Does the World Need Rich Venture Capitalists?

Fred Wilson’s blog entry about "a new path to liquidity" has resulted in a spectacular outpouring of very high-level comments, as well as responses from other bloggers such as Roger Ehrenberg. But I’m not at all convinced that there’s really a problem requiring a solution here.

For one thing, the "liquidity" that Wilson and Ehrenberg are talking about is not the same thing as the liquidity which went so disastrously missing from the financial system over the past few months, or the liquidity that the Fed is trying to inject into banks. No, Fred and Roger’s "liquidity" is really just a euphemism for "selling at a high price and making lots of money". Here’s Wilson:

Here’s the problem. The company/web service creation process needs some kind of end game. The entrepreneurs who spend years and risking a ton need a way to get paid for that effort. And those of us who finance their efforts need to get some return on our investment. We can argue about the magnitude of the return we need and a host of other things, but the fact remains that without a path to liquidity, all the innovation that is being created by the entrepreneur/VC equation will stop happening.

For those of you keeping count at home, the word "need" here appears four times in as many sentences. To Fred Wilson, that’s a lot of need; to me, however, it’s closer to a lot of greed. There’s no doubt that Fred Wilson and many others have made vast amounts of money doing what they do, and all power to them. But I’m less than panicked when Wilson warns that without VC capital, "the services we have come to rely on like Flickr, AIM, Delicious, Yahoo Groups, FeedBurner, etc" might somehow be less successful, or maybe not exist at all.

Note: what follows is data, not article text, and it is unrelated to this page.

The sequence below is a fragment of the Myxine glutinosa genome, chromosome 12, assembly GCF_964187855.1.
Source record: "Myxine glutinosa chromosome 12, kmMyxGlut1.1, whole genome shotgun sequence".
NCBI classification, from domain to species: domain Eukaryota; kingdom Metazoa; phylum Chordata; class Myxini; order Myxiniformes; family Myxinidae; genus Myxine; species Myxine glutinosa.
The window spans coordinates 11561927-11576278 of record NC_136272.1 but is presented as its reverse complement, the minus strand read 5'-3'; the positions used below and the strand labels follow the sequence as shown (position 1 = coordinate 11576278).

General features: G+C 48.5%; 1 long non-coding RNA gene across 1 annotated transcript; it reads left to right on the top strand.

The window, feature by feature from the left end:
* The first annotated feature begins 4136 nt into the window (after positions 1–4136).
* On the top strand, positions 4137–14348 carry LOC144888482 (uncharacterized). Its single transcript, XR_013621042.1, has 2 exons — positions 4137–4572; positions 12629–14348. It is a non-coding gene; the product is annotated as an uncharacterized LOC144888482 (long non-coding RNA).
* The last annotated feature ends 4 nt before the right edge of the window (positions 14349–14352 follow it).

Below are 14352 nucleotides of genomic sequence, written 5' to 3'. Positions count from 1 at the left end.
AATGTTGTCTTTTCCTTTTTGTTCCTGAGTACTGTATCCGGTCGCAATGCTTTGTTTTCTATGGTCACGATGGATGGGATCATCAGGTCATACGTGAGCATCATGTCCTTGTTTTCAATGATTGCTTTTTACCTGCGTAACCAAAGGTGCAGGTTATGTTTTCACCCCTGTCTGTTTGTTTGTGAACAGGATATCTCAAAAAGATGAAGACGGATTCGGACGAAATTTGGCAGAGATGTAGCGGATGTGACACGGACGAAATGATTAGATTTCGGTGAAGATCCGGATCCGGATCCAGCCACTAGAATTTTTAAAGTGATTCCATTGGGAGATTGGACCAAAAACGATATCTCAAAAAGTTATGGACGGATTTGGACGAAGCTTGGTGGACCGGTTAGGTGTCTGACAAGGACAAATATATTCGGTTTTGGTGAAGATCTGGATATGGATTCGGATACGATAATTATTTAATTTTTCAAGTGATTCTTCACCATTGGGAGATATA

There will always be innovators, and there will always be entrepeneurs, and there will, most of the time at least, be people willing to risk money in order to help small entrepeneurs become big entrepeneurs, in the hope that they’ll make a fortune by doing so. To be sure, some economies, and some periods of time, are better incubators of such behavior than others. But when Fred Wilson starts painting himself and his profits as a necessary godfather of vital innovation, I get the same feeling I have when I read, say, Sebastian Mallaby on the critical importance of hedge funds. VCs and hedge-fund managers exist to make money, first and foremost. If there is a social upside to what they do, that’s fine, but if there wasn’t, then they would do the same thing anyway. (It’s also worth remembering that rich people seem to be extremely good at finding a social upside to most things, even FeedBurner.)

So I wish Fred luck in finding his "new path to liquidity". But I’m not going to lose any sleep if he gets lost along the way.

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